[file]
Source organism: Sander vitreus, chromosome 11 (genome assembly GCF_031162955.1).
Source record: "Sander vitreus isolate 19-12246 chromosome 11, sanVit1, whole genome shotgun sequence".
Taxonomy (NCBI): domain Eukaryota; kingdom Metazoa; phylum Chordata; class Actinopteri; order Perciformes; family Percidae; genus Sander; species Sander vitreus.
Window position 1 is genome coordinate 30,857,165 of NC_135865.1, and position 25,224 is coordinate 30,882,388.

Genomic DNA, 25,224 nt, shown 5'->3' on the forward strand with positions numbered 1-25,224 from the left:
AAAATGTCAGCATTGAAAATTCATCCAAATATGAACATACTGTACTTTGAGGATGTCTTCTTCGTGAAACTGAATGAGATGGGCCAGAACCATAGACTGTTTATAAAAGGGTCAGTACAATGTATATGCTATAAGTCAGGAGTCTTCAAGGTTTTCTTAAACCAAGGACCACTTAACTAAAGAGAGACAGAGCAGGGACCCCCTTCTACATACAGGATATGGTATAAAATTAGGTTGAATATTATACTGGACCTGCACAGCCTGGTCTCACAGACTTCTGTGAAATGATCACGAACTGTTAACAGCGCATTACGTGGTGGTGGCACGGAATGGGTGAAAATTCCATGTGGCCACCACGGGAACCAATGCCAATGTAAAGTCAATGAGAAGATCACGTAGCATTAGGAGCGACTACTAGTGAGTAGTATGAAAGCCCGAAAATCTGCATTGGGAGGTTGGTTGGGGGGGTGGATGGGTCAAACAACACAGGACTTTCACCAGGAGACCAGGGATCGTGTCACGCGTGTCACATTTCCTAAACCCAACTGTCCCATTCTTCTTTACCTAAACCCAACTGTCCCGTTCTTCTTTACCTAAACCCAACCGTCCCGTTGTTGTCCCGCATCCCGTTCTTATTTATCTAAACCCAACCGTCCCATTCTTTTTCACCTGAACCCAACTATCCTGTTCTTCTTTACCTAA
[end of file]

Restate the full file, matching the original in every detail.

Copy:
Source organism: Sander vitreus, chromosome 11 (genome assembly GCF_031162955.1).
Source record: "Sander vitreus isolate 19-12246 chromosome 11, sanVit1, whole genome shotgun sequence".
Taxonomy (NCBI): domain Eukaryota; kingdom Metazoa; phylum Chordata; class Actinopteri; order Perciformes; family Percidae; genus Sander; species Sander vitreus.
Window position 1 is genome coordinate 30,857,165 of NC_135865.1, and position 25,224 is coordinate 30,882,388.

Genomic DNA, 25,224 nt, shown 5'->3' on the forward strand with positions numbered 1-25,224 from the left:
AAAATGTCAGCATTGAAAATTCATCCAAATATGAACATACTGTACTTTGAGGATGTCTTCTTCGTGAAACTGAATGAGATGGGCCAGAACCATAGACTGTTTATAAAAGGGTCAGTACAATGTATATGCTATAAGTCAGGAGTCTTCAAGGTTTTCTTAAACCAAGGACCACTTAACTAAAGAGAGACAGAGCAGGGACCCCCTTCTACATACAGGATATGGTATAAAATTAGGTTGAATATTATACTGGACCTGCACAGCCTGGTCTCACAGACTTCTGTGAAATGATCACGAACTGTTAACAGCGCATTACGTGGTGGTGGCACGGAATGGGTGAAAATTCCATGTGGCCACCACGGGAACCAATGCCAATGTAAAGTCAATGAGAAGATCACGTAGCATTAGGAGCGACTACTAGTGAGTAGTATGAAAGCCCGAAAATCTGCATTGGGAGGTTGGTTGGGGGGGTGGATGGGTCAAACAACACAGGACTTTCACCAGGAGACCAGGGATCGTGTCACGCGTGTCACATTTCCTAAACCCAACTGTCCCATTCTTCTTTACCTAAACCCAACTGTCCCGTTCTTCTTTACCTAAACCCAACCGTCCCGTTGTTGTCCCGCATCCCGTTCTTATTTATCTAAACCCAACCGTCCCATTCTTTTTCACCTGAACCCAACTATCCTGTTCTTCTTTACCTAA